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LPMs Proof Positive for Cable

Aug 8, 2005  •  Post A Comment

New data from Nielsen Media Research’s Local People Meters in six top markets shows ad-supported cable ratings spiking by as much as 80 percent from diary-generated ratings a year ago, while broadcast ratings were off by as much as 13 percent.

The new figures show that station groups that had reservations about the new system-notably Fox Television Stations-had good reason to worry. In addition, cable advertising sales executives, who have long claimed that Nielsen’s diary system undercounted cable’s viewers, may have a window of opportunity. It could mean higher ad sales for cable and might lead to higher rates.

In New York, cable ratings among viewers 18-plus rose 40 percent in July-a sweeps month-while broadcast viewing was off 1 percent. In other markets the shifts were more pronounced. Cable ratings rose 79 percent in Philadelphia, where broadcast ratings were down 11 percent.

The pattern was similar in other new LPM markets. In Chicago, cable ratings were up 47 percent and broadcast ratings fell 9 percent; in Los Angeles, cable ratings were up 39 percent and broadcast ratings were down 5 percent; in San Francisco, cable ratings were up 64 percent and broadcast ratings were down 13 percent; in Washington, cable ratings grew 58 percent and broadcast ratings slipped 12 percent.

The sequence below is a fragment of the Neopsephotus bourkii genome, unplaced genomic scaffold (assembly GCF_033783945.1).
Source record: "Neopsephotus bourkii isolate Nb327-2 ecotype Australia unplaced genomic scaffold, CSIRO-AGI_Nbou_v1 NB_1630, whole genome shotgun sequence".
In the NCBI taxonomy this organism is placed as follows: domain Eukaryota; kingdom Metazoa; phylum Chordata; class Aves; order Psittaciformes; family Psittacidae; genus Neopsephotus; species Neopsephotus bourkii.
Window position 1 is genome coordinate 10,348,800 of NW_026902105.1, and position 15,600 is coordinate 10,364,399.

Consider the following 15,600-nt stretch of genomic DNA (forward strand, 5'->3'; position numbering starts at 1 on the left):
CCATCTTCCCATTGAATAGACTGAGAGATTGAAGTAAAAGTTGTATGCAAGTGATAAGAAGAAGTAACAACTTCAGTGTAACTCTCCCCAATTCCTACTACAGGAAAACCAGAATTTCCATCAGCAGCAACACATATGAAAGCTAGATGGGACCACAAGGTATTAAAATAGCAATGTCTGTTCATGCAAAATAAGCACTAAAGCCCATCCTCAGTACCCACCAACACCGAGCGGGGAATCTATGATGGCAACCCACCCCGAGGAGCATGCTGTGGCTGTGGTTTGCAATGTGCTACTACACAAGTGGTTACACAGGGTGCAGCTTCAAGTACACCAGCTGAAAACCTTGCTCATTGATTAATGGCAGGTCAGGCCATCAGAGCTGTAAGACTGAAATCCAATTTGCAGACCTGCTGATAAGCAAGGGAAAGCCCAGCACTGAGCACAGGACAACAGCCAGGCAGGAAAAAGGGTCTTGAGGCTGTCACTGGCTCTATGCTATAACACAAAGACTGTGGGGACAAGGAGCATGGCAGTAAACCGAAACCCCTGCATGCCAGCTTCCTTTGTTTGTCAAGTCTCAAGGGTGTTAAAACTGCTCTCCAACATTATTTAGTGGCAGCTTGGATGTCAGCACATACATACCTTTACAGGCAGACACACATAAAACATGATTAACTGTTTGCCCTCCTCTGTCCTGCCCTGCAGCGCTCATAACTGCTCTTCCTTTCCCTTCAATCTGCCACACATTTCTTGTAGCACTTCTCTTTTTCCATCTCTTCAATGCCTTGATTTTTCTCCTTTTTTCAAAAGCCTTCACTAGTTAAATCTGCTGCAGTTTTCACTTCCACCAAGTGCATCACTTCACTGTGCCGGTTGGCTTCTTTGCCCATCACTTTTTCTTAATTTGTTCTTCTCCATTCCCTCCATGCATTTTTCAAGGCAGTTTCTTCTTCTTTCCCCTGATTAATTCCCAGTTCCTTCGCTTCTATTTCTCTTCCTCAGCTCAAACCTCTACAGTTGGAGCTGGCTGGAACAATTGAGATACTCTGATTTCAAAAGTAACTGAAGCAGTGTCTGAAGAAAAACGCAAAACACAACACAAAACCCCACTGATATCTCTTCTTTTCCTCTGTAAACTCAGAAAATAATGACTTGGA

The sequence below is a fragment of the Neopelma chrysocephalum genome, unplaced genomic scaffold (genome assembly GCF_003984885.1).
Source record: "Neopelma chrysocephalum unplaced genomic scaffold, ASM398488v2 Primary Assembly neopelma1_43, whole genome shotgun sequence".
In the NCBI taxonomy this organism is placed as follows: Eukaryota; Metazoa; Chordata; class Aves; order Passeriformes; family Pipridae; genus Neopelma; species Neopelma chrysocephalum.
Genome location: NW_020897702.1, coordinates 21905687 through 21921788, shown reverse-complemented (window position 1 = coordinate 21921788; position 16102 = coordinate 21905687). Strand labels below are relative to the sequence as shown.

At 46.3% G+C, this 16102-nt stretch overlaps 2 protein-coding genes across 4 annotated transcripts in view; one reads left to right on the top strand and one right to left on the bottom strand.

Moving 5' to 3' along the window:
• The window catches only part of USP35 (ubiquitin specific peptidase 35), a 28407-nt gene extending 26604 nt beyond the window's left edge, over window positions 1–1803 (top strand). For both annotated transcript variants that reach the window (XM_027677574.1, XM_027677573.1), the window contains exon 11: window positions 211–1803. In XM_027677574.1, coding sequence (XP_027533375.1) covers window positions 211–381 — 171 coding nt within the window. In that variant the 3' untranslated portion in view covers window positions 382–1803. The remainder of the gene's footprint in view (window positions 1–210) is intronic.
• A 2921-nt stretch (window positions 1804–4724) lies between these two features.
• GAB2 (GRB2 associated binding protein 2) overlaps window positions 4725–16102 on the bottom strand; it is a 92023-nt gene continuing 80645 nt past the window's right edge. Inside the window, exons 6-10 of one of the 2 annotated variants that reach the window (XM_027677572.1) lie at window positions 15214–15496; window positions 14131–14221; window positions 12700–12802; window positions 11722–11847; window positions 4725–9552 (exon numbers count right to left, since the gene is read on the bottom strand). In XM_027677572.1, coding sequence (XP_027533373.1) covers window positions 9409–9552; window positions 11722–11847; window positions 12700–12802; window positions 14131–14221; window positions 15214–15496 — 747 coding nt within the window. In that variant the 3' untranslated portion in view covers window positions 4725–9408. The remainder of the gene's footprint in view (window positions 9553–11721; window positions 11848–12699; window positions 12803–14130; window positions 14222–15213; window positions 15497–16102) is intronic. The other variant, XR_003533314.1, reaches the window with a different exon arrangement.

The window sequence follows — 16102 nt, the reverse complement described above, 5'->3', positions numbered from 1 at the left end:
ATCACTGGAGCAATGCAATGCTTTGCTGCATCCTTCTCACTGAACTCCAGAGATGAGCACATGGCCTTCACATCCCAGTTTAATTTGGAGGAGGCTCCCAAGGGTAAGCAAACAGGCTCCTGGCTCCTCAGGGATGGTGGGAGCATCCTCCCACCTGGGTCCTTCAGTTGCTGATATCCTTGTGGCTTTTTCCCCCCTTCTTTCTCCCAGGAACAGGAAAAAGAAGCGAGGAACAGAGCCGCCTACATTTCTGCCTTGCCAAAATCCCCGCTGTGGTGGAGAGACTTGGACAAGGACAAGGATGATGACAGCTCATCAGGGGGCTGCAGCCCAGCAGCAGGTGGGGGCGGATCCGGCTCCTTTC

Cable executives who claim that Nielsen’s diary system undercounted cable viewers have said that more accurate measurement would mean a bigger share of spot and local ad dollars.

To this point, however, LPM hasn’t brought a rush of new ad dollars to cable, said Larry Fischer, president of Time Warner Cable Advertising. Overall, the data has shown TV viewership down, and that’s driven money to other media, he said. “When planners see that, they run for the hills,” he said.

Maribeth Papuga, senior VP and director of local broadcast for MediaVest, said that while the LPMs put cable on common footing with broadcast stations for buyers, “We’re not necessarily going to say that cable is going to steal all the dollars.”

Ms. Papuga noted that in July, viewers are getting tired of reruns on the networks and know there is fresh programming on cable. “I don’t know that the buying community is just going to roll over and say we can expect these kinds of ratings” going forward, she said.

Because cable operators generally have only two minutes per hour to sell, there’s a limit to how much an advertiser can buy of cable’s highest-rated programs. And the higher numbers may lead to higher prices, which will cut into cable’s efficiency, she said.

The latest LPM figures have to be taken with a grain of salt, Mr. Fischer said, because of cable’s summer strength versus repeats on broadcast, but he added, “We’re not unhappy with how the year is going. We’re light-years ahead of how the broadcasters are doing.”

A spokesman for the Television Bureau of Advertising, which represents broadcast stations, said top executives were not available to comment. But the spokesman pointed out that the LPM figures include viewers who watch cable programming via satellite as well as those who watch on cable, and that those satellite viewers can’t be reached by local ads sold by cable systems.